6 essential articles on life in France: From how to save money to French acronyms

From the RIC to the SMIC, French acronyms can be confusing.
From the RIC to the SMIC, French acronyms can be confusing. Photo: MEHDI FEDOUACH/AFP
From saving money on everyday items to rules on remote working for foreigners and deciphering the alphabet soup of official French, here are six essential articles for living in France.

From food and fuel to DIY items and new cars, France is not being spared global price rises on many everyday items and, as a result, many people will see their monthly living expenses rise sharply.

What France does have, however, is a lot of grants and government financial aid available, although finding out what you are entitled to and applying for it is not always easy for foreigners.

So in recent weeks we’ve put together articles on how to save money by getting bargains and explaining the government help that is available.

You can find the full selection of guides in our Money section HERE.

From new laws to changes in health restrictions, public holidays and festivals to price changes it can be hard to keep up with everything that is happening in France.

That’s why we publish our monthly What Changes guides, looking ahead to what’s new in the month ahead.

Here is the November edition which includes two public holidays, a festival of herrings, new driving laws, changes to travel restrictions and the full opening of the winter flu vaccination programme, to name but a few.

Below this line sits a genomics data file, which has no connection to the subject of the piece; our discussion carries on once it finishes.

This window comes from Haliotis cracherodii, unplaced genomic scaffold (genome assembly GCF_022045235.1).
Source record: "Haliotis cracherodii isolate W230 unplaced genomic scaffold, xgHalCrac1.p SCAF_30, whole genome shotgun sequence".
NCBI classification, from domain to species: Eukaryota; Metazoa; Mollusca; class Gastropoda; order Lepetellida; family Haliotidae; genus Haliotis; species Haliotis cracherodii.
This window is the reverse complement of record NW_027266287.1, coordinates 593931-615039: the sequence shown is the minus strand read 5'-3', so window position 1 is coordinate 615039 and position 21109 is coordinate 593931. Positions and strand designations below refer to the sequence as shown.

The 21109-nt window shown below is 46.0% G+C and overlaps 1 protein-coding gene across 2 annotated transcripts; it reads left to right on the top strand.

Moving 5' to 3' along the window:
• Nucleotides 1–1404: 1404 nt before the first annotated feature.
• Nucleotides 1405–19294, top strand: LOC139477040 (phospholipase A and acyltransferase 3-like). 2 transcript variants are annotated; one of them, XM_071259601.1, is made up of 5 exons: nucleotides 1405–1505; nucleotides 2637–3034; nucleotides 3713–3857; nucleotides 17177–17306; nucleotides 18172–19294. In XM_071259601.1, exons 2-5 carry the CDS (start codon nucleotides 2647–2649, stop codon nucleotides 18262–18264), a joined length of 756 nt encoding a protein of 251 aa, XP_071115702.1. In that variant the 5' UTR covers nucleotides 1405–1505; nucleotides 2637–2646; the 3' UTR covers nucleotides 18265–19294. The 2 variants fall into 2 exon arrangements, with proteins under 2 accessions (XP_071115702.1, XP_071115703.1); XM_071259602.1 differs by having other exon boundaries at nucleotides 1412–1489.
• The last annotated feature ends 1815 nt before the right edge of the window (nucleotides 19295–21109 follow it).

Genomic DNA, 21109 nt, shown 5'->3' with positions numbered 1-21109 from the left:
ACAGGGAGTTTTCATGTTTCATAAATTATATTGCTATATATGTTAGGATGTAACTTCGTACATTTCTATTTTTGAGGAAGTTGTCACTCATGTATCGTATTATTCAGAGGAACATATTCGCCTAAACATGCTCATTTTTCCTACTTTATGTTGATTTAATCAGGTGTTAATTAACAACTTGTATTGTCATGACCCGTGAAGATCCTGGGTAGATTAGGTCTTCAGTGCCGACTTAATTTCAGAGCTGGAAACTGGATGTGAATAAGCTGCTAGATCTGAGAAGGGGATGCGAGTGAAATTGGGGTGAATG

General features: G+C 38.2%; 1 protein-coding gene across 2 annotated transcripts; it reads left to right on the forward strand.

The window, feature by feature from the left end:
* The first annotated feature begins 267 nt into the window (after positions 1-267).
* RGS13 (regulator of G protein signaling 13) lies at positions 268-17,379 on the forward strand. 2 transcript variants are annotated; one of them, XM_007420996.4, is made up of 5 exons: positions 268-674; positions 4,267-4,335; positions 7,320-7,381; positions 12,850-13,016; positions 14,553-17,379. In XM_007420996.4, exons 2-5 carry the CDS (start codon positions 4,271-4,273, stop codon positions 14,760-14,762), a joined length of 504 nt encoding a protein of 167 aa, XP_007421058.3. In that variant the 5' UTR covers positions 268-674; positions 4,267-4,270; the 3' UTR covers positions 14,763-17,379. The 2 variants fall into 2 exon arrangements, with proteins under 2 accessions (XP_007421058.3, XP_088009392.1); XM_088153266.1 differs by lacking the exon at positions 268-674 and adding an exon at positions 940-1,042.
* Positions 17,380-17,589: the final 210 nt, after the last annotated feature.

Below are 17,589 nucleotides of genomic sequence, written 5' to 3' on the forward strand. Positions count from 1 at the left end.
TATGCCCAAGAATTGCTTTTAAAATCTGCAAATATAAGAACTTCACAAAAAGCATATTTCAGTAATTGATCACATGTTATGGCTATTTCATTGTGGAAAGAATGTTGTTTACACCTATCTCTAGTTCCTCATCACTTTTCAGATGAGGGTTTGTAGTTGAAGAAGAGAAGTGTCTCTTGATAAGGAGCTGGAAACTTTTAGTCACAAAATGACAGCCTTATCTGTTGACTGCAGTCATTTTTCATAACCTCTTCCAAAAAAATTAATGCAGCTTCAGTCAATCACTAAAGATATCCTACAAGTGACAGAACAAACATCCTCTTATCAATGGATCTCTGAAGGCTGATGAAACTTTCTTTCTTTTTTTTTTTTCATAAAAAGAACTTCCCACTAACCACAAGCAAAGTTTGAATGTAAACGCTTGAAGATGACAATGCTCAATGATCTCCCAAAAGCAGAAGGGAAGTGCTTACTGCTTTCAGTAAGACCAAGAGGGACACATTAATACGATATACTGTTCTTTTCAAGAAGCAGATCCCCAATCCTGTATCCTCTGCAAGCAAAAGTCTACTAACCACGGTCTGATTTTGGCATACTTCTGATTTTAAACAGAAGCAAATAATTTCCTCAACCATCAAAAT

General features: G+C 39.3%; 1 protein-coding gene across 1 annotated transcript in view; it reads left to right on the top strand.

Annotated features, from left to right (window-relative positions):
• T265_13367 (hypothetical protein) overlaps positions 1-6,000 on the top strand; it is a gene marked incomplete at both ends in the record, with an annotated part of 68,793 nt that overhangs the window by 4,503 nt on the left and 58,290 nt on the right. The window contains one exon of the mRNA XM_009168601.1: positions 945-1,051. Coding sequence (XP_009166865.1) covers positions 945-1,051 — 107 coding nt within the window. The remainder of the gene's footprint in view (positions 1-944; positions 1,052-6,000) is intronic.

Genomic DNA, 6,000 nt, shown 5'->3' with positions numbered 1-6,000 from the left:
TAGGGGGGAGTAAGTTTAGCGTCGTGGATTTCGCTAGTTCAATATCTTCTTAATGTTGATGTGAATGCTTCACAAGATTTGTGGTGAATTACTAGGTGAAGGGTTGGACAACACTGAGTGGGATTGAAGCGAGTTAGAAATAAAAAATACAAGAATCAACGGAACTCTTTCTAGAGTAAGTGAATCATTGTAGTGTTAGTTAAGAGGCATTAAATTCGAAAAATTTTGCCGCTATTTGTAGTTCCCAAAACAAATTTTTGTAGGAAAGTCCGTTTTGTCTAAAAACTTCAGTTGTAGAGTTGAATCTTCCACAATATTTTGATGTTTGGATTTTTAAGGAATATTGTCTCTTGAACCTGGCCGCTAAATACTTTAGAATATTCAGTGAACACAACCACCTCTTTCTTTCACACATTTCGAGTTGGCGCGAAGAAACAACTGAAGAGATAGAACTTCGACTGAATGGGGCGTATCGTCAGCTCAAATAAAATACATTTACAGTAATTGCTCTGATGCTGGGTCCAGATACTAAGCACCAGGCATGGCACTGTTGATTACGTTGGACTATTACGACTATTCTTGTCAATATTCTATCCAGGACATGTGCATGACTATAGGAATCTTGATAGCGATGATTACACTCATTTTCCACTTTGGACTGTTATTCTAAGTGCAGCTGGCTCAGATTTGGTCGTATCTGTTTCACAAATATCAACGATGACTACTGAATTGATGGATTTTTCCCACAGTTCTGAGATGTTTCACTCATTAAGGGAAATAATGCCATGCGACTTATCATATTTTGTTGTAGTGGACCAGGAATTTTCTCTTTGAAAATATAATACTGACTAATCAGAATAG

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See also on The Local:

What changes in France in November 2021?

France, like many countries, is increasingly addicted to acronyms and initials and while some of these remain confined to government paperwork, others have entered everyday language.

The different word order that is generally used in French mean that acronyms can be hard for foreigners to puzzle out, even if the meaning becomes obvious once you see the full phrase.

From IRM to RIB to SMIC: Everyday French initials and acronyms you need to know

If you follow French politics you will probably have already seen dozens of opinion polls on the likely result of next year’s presidential election, and doubtless there will be hundreds more to follow.

But from voting intentions to whether they intend to get vaccinated, what the French tell pollsters is not always the same as what they do.

We’ve asked the experts to asses how reliable French opinion polls are, and how much heed to should pay them when the election is still six months away.

ANALYSIS: How reliable are French opinion polls?

And if you’ve seen a poll that’s particularly shocking, you might find our language guide of phrases to express surprise or shock will come in handy.

11 ways to express shock or surprise in French

Modern technology means that an increasing number of jobs can be done from anywhere with only a laptop and a decent wifi connection, and during the pandemic many discovered the joys of home-working.

However, if you live in France and working remotely for companies back in the UK, USA or other, this raises questions about both residency rights and taxes.

Since most countries’ immigration and tax laws were written before remote working became a widespread phenomenon, the answers to these questions are not always clear. So we spoke to specialist immigration lawyer Fiona Mougenot about what people working remotely need to be aware of.

Working remotely from France: What foreigners need to be aware of

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